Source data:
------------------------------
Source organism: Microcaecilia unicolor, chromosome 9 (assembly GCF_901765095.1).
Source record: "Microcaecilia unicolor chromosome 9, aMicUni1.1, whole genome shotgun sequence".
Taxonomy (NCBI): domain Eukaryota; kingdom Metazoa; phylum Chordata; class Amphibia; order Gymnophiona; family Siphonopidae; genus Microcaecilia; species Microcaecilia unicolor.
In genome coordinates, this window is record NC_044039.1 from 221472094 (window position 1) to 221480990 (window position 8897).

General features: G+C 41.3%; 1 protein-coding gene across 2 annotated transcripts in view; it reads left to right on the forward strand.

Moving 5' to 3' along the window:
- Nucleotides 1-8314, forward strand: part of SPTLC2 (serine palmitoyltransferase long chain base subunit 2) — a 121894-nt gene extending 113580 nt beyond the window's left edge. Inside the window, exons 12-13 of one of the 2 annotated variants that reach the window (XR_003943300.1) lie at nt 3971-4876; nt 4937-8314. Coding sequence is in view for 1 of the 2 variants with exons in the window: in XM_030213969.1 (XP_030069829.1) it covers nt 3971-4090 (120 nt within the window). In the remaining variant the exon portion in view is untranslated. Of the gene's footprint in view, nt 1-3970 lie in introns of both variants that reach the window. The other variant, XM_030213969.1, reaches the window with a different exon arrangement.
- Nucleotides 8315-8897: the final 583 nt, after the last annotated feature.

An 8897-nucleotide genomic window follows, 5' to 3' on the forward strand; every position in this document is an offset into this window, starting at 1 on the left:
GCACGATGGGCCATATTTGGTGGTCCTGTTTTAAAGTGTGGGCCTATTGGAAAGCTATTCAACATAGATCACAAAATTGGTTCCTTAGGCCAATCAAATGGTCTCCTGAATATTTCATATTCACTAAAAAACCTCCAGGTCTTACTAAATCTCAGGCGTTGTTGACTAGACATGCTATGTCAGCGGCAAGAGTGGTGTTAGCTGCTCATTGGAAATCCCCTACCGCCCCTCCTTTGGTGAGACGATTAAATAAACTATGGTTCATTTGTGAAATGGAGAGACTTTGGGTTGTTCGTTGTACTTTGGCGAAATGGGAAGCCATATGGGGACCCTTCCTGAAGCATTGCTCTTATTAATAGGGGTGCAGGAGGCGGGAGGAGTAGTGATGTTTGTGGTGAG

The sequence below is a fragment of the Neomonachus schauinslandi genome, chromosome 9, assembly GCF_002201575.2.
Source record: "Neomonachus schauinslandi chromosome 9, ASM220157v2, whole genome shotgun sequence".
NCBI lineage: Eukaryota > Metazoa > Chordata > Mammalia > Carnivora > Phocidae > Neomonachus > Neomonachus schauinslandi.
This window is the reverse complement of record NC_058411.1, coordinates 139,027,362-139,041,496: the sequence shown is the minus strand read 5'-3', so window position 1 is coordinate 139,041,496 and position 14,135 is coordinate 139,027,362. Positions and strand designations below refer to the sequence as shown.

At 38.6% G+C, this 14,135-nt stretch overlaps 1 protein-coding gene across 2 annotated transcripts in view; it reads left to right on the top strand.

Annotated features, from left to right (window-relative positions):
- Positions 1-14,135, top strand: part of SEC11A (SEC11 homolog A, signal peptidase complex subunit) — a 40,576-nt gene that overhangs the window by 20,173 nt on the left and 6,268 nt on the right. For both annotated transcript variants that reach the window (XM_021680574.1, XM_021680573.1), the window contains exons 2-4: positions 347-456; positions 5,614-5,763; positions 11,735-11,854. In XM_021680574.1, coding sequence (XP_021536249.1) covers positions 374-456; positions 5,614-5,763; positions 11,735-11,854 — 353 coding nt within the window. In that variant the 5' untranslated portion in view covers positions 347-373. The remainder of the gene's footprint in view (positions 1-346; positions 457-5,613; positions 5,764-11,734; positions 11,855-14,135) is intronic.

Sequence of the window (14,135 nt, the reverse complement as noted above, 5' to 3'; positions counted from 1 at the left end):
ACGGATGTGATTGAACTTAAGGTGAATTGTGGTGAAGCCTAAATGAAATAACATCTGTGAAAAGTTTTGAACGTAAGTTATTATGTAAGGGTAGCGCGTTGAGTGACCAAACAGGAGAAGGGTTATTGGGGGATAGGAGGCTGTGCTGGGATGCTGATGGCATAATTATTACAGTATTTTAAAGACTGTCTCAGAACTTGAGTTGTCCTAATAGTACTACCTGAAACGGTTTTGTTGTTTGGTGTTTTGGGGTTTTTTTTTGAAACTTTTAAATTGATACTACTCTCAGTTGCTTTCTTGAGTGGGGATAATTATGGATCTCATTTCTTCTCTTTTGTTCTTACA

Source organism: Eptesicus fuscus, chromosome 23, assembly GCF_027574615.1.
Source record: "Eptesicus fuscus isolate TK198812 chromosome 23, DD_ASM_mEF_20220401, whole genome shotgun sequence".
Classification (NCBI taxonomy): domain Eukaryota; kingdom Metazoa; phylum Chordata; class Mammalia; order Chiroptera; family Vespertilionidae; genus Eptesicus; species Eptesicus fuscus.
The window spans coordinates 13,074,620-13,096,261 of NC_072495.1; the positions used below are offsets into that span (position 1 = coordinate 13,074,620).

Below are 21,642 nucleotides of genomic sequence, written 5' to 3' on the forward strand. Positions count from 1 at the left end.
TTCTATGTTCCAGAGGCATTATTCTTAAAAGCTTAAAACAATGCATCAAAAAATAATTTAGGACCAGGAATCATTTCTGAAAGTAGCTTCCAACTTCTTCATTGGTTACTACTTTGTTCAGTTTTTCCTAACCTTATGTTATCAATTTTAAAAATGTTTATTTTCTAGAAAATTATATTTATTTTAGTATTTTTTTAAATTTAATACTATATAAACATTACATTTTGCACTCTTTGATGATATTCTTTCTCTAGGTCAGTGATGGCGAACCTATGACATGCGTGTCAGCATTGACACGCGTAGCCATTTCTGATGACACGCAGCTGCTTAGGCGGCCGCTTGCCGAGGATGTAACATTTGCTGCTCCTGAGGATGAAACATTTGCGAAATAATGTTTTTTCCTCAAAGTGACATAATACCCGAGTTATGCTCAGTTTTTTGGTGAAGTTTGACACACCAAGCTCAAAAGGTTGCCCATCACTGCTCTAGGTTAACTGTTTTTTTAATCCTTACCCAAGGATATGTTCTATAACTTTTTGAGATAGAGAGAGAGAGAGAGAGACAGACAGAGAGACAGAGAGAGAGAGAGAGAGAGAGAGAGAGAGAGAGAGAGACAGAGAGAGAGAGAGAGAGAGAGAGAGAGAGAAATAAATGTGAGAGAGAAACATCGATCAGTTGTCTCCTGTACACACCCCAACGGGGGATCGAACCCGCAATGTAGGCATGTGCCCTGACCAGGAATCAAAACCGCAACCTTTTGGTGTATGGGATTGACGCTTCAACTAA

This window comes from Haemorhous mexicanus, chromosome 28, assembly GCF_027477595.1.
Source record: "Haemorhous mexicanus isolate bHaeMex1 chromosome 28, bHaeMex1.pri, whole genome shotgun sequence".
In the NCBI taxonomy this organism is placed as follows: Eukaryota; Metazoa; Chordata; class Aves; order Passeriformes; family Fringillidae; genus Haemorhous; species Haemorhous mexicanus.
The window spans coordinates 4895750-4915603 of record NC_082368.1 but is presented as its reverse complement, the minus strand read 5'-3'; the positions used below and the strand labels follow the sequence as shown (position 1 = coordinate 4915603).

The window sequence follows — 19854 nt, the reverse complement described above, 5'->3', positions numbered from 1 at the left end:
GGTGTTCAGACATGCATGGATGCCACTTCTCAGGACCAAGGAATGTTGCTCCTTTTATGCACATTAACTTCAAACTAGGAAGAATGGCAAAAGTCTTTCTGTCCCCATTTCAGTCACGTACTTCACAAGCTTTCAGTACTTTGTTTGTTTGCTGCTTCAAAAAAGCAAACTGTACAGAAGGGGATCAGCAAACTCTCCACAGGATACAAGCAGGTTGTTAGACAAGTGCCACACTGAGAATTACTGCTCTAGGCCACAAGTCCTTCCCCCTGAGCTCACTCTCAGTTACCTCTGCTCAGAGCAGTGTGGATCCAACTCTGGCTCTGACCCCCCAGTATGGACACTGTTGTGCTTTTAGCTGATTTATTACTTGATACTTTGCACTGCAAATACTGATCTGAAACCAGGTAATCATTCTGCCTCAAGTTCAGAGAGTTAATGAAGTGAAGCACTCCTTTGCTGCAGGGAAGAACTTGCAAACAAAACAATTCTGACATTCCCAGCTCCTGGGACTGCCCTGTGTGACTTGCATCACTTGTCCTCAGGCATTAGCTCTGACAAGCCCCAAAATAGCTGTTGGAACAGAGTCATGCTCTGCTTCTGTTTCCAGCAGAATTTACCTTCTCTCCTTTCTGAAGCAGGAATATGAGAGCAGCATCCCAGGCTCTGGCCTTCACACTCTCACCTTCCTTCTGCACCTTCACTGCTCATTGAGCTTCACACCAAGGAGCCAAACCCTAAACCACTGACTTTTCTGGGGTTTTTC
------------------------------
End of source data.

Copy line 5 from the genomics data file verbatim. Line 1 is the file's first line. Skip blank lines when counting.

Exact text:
General features: G+C 41.3%; 1 protein-coding gene across 2 annotated transcripts in view; it reads left to right on the forward strand.